Bethlehem University – symbol of steadfastness
University gets a new state-of-the-art library – Israeli troops shelled the old one
Bethlehem University is a very special place which I have been fortunate to visit several times. Described by its vice-chancellor as “an oasis of peace and a beacon of hope”, I found it a warmly-welcoming, vibrant melting pot of Christian and Muslim giving off endlessly good vibes.
The university’s latest newsletter arrived today with this important announcement:
Bethlehem University is on the cusp of some major developments. The library renovation is the first important step in a comprehensive facility master plan that will shape the university over the next 40 years and beyond. The renovation will transform one of the oldest buildings on campus into the heart of our intellectual and community life.
The state-of-the-art “green” features and modern design will foster collaboration among students, faculty and the region while easing the stress of living under military occupation.
Bravo. The university has been a target for senseless destruction by the Israeli military and was closed 12 times on military orders, the longest being for three years from October 1987 until October 1990. In the book Radio Free Palestine, I wrote:
The university was founded in 1973 by the De La Salle Christian Brothers at the request of Pope Paul VI. Three Brothers from the USA and 12 Palestinian educators opened the doors to 112 students in the beautiful 1893 high school building belonging to the Brothers. In March 2002 the university was hit by four Israeli anti-tank missiles – three smashed into the multi-million dollar Millennium Hall complex, which featured state-of-the-art classrooms and laboratories and had been dedicated only the year before, and one into the Heritage Centre in the Library, destroying 200 books.
A month later the campus was invaded in the early hours of the morning by 100 Israeli troops, who then commandeered it for their barracks, despite the fact that as a religious and educational institution the university was supposed to be protected from military incursion by international law. Every building on the campus was damaged, with an estimated repair bill well over USD 100,000… Father Cyril, a mild-mannered man from Minnesota, USA, showed us round. He was due to go on leave. “What do your friends back home say when you tell them what’s happened here?” I asked. He shrugged. “They listen for 10 minutes then switch off.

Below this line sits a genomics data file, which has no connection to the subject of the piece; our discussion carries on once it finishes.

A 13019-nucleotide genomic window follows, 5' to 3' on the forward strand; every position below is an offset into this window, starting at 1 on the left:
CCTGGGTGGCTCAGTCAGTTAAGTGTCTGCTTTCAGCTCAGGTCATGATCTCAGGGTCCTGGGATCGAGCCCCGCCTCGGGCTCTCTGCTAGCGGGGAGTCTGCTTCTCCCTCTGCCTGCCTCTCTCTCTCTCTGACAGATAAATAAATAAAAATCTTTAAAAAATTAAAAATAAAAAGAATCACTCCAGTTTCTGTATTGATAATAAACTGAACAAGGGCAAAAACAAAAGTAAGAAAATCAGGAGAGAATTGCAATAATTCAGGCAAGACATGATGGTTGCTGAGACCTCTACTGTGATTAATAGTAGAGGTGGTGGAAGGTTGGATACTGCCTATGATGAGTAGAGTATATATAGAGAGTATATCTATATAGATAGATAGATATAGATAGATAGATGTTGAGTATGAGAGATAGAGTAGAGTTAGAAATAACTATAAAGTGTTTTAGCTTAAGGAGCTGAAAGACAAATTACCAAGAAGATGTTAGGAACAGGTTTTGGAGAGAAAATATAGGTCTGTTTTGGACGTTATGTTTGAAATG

Joan Lewis, writing in 2009, had this to say:
This is a view of the wall of Bethlehem University’s library which is located at the main entrance of the university campus. If you look closely in the first photo – on the second floor, on the wall between the two rectangular windows – you can see what appears to be a small circular window. Bro. Jack told me that this “circular window” is in fact a hole in the wall of the university’s library that came about during the 40-day Israeli siege of the Nativity Church during March 2002 – and it is the spot where one of four missiles struck this Vatican-sponsored Catholic university in the Holy Land.
The university decided not to completely repair this missile hole, but to place a glass cover over it since the room inside the library where this missile hit is the Palestinian Cultural Heritage Centre (Turathuna). Consequently, this missile hole is now an additional piece of the cultural heritage of the Palestinian people. The second photo shows a close-up. The shell/rocket did considerable damage, travelling through, if you will, 12 book stacks and metal shelving.
Today Bethlehem University has nearly 3,300 students, 71 per cent Muslim to 29 per cent Christian. And the women outnumber the men three to one.
Those in the West who hesitate to boycott Israeli universities and academic institutions for fear of being accused of delegitimizing Israel, need only remember this. The Israelis have no respect for other people’s right to education and, in the Palestinians’ case, do everything to obstruct it. They have delegitimized themselves.